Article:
Once in Austin I met up with Rockett and Marcella to hang out at the finish. We cheered and clapped for riders and waited anxiously for Frank, Jake and Dave. I never saw Dave ride by but shouted estatically for Jake and Frank when they powered up the last hill to the finish. I am so very proud of them for tackling this huge personal challenge and ripping through it like nobody's business. The ride home was fiercely sunny, dangerously jammed with wasted cyclists and wrecks were common. The guys battled broken chains, flat tires and accidentally inhaling insects along with watching out for cars that were too closely riding the edge of the shoulder. Frank phoned in from 5 minutes out to give us the heads up on their position and to say he just wanted to be done. Done, done, done, done done. I could hear the fatigue in his voice but I was secretly relieved that they were close by and had made it safely back to town.
I missed the finish line photo ops when security started moving us away to make way for an ambulance but soon enough both Jake and Frank were in front of us, weary and spent but happy. Frank, who has turned as dark as a migrant worker this weekend, had visible salt on his face and arms. I did make several very weak jokes about tequila shooters and margaritas that were met with blank stares from my humorless, overheated riders. God love 'em, but they just weren't up for my bad jokes.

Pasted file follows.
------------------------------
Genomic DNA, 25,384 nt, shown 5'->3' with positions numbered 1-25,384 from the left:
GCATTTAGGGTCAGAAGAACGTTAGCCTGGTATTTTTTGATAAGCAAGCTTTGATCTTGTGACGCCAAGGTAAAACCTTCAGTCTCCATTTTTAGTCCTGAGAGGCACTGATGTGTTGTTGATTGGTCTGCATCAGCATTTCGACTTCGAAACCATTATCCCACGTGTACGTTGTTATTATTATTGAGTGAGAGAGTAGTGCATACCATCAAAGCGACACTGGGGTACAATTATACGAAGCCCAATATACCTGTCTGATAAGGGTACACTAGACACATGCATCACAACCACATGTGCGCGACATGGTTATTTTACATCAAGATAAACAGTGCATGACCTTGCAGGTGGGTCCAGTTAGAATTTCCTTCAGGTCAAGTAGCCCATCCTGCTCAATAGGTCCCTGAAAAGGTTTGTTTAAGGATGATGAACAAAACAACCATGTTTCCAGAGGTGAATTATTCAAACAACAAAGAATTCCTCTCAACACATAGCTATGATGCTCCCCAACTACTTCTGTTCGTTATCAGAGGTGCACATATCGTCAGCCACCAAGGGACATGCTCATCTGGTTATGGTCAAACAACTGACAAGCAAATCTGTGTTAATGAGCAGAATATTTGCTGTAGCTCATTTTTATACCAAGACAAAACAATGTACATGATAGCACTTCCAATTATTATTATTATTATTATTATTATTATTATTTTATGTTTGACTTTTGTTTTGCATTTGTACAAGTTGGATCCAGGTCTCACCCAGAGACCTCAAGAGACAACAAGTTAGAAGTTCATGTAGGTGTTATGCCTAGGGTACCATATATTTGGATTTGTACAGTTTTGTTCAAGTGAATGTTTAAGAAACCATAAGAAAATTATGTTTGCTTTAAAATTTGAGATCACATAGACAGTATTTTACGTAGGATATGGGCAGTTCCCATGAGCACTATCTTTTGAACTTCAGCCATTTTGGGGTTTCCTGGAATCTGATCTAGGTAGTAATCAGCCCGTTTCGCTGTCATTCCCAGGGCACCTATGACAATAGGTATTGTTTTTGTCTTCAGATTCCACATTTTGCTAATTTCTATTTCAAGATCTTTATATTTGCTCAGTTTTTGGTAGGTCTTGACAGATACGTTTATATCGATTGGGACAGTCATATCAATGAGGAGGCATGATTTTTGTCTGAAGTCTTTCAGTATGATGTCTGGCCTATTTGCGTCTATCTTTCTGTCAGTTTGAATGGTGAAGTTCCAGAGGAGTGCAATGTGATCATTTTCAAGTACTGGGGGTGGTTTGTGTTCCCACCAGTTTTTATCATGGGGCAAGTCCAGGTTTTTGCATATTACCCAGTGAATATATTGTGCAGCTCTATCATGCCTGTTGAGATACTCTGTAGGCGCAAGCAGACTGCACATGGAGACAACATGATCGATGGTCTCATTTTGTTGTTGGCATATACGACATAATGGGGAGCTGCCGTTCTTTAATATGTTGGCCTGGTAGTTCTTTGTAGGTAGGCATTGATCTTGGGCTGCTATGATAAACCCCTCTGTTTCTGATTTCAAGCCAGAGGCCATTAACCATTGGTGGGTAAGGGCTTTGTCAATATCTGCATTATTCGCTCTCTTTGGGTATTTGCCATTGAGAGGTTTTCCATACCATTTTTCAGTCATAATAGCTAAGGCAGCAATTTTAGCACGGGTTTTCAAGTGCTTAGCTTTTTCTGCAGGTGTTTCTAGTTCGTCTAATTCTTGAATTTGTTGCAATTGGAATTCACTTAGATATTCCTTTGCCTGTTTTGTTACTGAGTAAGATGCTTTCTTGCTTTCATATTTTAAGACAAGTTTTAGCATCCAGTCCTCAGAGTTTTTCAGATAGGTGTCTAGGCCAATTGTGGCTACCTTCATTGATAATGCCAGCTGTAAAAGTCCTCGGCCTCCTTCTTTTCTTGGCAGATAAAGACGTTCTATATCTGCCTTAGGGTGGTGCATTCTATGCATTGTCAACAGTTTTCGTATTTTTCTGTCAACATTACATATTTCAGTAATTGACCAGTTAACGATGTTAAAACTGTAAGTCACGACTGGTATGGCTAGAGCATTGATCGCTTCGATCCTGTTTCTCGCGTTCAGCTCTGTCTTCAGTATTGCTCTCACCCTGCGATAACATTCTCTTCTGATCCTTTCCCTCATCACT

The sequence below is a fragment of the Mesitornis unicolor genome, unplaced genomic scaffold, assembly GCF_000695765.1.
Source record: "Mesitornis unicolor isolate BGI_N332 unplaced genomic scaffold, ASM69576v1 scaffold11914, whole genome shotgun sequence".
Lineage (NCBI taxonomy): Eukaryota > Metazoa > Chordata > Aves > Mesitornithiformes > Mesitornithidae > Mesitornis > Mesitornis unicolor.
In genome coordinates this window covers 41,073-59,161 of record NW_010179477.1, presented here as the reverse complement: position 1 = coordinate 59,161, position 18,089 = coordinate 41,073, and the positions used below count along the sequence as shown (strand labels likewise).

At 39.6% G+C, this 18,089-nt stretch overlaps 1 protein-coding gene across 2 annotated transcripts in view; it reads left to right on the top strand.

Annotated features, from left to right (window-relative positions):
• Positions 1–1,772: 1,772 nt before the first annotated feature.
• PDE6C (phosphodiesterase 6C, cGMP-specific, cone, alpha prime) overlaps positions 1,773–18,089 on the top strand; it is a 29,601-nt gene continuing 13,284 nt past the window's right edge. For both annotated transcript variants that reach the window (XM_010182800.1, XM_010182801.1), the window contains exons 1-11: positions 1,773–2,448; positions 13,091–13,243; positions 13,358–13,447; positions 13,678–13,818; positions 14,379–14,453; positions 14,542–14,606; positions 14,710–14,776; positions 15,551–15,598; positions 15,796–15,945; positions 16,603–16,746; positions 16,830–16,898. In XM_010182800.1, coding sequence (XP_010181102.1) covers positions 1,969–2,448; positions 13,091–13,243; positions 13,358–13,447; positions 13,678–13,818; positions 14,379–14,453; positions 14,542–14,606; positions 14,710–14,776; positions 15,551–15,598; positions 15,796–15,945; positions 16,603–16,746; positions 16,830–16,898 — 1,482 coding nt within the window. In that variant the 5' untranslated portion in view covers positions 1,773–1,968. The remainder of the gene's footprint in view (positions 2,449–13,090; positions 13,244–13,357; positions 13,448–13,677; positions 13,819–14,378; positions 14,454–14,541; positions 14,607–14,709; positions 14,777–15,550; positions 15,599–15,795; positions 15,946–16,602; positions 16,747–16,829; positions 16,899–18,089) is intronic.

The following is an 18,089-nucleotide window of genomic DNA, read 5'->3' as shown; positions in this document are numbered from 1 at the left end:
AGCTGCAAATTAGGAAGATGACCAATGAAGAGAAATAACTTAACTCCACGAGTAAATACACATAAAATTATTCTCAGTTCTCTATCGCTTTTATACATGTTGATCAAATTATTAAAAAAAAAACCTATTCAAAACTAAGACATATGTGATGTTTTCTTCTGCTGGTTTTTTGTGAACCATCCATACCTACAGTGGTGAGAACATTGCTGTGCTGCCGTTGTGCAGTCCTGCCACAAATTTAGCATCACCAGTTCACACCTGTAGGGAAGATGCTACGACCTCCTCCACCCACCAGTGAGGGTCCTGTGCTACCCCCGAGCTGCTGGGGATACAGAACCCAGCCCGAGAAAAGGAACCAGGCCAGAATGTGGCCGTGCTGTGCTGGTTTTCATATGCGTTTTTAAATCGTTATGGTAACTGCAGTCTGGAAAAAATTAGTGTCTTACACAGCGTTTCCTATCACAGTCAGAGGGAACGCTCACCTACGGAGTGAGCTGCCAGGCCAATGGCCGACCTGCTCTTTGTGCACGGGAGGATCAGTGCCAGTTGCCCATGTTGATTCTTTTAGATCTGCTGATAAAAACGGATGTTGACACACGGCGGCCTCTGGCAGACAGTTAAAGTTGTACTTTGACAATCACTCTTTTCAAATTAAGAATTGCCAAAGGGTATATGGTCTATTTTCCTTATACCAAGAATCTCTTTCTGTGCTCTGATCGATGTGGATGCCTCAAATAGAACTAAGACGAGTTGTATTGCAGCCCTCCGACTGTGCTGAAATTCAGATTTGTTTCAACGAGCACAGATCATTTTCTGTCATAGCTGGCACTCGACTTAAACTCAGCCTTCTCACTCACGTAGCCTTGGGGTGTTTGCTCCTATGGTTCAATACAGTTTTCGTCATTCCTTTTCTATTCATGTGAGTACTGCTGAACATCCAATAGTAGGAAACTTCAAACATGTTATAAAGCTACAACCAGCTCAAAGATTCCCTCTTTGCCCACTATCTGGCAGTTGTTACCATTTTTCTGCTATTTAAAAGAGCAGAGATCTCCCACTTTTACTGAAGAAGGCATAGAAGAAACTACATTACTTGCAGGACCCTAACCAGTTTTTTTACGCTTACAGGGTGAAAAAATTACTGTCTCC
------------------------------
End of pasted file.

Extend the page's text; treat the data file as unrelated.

We left downtown and made our way to Chuy's for some well deserved Tex-Mex and drinks before heading home. The remainder of the afternoon and evening was spent reclining in air conditioned comfort. It was a wonderful experience but I was oh so happy to lounge in front of the television.
It's not too late to donate in Frank's, Jake's and/or Dave's names. If you'd like to support one of my riders and donate toward the research for a cure of multiple sclerosis, please email me for their last names and email addresses. You'd need that information for online donations. Otherwise I can give you mailing addresses for any donation you'd like to make, none are too small.
Frank, Jake and Dave: You cyclists rock!